Through three games, I would have been right about one of those two things.
Of course, intangible factors like experience and leadership were concerns, but I assumed those wouldn't be issues by the time March rolled around, and I still believe that. Rebounding woes, on the other hand, might be a little harder to kick.
Kentucky has the size and athleticism to be an elite rebounding team, that much is obvious, but that has not yet translated. Reflecting on last season, the Wildcats were the best and most efficient team in the nation, but they became those things without ever being dominant on the boards. According to kenpom.com, the 2011-12 national champions were 21st nationally in offensive rebounding percentage at 37.5 (very good), but just 113th in defensive rebounding percentage at 69.2 (average).
Anthony Davis, Terrence Jones and Michael Kidd-Gilchrist were far and away the best rebounders on that team, accounting for 63.2 percent of UK's rebounds. With excellent production from the players who got the bulk of the minutes at the 3, 4 and 5 spots, the Wildcat guards needed worry little about hitting the glass.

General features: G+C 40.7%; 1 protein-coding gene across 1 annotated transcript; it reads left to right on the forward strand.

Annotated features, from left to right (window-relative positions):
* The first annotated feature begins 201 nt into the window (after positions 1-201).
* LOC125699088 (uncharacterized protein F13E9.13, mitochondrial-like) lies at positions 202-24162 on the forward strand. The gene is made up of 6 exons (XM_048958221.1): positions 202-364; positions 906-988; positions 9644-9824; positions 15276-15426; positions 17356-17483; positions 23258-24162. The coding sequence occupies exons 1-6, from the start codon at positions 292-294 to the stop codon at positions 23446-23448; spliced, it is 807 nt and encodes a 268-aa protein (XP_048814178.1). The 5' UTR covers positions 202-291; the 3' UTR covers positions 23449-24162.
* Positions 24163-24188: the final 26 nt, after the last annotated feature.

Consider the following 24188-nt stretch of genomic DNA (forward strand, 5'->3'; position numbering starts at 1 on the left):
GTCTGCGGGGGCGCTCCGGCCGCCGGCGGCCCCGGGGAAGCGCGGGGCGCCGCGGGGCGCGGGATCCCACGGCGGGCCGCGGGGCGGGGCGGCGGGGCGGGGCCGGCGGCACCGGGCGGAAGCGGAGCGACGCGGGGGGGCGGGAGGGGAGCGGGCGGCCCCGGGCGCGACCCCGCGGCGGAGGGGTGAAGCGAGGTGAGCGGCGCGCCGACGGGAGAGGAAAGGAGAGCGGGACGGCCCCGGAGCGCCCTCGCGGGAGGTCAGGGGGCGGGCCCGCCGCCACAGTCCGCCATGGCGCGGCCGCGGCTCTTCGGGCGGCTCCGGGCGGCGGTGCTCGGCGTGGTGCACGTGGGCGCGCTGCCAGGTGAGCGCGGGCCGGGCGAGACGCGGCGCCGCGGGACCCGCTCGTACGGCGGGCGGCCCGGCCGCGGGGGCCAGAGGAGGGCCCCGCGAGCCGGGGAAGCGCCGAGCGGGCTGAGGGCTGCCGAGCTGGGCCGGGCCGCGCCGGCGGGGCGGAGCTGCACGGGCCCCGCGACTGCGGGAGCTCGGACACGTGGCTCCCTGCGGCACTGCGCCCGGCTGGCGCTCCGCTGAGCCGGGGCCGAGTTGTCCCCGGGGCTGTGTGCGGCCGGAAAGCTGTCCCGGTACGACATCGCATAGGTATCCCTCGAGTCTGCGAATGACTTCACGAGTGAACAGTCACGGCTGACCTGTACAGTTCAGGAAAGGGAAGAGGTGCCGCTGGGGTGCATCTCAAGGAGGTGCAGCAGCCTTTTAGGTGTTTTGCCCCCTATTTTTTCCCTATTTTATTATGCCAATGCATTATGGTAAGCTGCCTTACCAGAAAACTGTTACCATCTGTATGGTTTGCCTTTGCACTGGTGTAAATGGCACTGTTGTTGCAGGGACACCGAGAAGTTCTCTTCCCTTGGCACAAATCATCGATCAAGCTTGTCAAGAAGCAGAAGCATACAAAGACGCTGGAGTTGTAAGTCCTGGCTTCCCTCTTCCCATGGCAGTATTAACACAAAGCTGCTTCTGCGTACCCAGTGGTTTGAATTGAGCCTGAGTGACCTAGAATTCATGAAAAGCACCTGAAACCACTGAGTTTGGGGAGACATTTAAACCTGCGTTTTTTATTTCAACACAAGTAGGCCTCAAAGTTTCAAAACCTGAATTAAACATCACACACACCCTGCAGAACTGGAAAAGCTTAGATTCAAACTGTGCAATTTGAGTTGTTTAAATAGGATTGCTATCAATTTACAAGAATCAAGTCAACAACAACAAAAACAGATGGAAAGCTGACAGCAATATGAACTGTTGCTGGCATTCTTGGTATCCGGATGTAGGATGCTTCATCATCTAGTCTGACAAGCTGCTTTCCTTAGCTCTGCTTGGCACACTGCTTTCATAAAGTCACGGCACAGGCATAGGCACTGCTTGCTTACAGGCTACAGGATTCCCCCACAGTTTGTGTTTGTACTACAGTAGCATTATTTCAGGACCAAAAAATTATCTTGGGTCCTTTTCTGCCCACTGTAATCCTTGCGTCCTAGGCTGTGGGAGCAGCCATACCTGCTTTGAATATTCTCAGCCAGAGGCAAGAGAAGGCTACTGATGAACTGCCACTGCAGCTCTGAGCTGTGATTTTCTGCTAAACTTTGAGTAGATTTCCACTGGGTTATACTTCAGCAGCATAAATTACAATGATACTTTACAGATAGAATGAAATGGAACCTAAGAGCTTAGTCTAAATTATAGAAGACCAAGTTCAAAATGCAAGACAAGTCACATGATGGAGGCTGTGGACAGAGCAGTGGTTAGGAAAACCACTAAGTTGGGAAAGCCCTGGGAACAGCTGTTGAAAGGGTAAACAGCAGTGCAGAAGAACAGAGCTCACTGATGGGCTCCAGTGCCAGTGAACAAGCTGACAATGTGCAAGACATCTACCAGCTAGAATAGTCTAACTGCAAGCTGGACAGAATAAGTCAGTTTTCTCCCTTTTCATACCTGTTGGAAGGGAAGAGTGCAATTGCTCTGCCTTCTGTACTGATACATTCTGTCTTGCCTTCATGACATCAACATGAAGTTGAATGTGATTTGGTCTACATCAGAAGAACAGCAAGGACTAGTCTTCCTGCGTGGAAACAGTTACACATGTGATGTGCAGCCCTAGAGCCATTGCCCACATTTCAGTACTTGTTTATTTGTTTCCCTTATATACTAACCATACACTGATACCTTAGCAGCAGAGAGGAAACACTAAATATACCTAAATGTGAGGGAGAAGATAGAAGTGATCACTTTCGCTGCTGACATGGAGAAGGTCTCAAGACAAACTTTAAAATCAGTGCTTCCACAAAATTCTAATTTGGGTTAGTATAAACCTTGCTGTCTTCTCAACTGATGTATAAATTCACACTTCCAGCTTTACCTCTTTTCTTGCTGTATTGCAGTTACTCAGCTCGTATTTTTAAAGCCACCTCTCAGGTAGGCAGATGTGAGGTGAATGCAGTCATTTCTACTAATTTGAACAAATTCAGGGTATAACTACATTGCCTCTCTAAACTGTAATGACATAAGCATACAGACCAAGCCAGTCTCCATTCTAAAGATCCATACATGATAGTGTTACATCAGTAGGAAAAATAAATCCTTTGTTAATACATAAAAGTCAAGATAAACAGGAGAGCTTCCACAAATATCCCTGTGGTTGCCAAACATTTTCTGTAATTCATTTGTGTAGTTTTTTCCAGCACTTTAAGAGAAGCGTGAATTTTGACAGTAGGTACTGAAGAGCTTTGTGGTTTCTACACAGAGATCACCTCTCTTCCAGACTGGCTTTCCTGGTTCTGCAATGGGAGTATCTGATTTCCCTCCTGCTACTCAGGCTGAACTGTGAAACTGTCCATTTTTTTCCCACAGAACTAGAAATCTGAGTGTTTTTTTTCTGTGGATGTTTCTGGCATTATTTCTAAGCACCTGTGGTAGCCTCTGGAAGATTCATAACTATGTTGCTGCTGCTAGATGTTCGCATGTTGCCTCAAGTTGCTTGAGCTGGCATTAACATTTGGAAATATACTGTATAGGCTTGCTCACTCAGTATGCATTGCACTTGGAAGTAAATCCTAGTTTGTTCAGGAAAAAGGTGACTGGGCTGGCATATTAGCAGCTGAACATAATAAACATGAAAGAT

Based on early returns, it appears guards on this year's team won't have that luxury.
The top three rebounders through three games in 2012-13 (Nerlens Noel, Kyle Wiltjer and Alex Poythress) have 68 of UK's 99 rebounds, or 68.7 percent. Taken at face value, it might appear UK's starting front court is even better on the boards that last year's, but that's not the case.
First of all, UK has been outrebounded by over four per game so far this season. Noel, Wiltjer and Poythress have combined for 19.0 rebounds per game. Davis, Kidd-Gilchrist and Jones averaged 25.0 per game last season.
However, raw numbers can be misleading. With that in mind, we turn again to Ken Pomeroy and his individual rebounding rates. Breaking it up, let's look at the top five players from each of the last two Kentucky teams in terms of defensive and offensive rebounding percentages:
Defensive rebounding percentage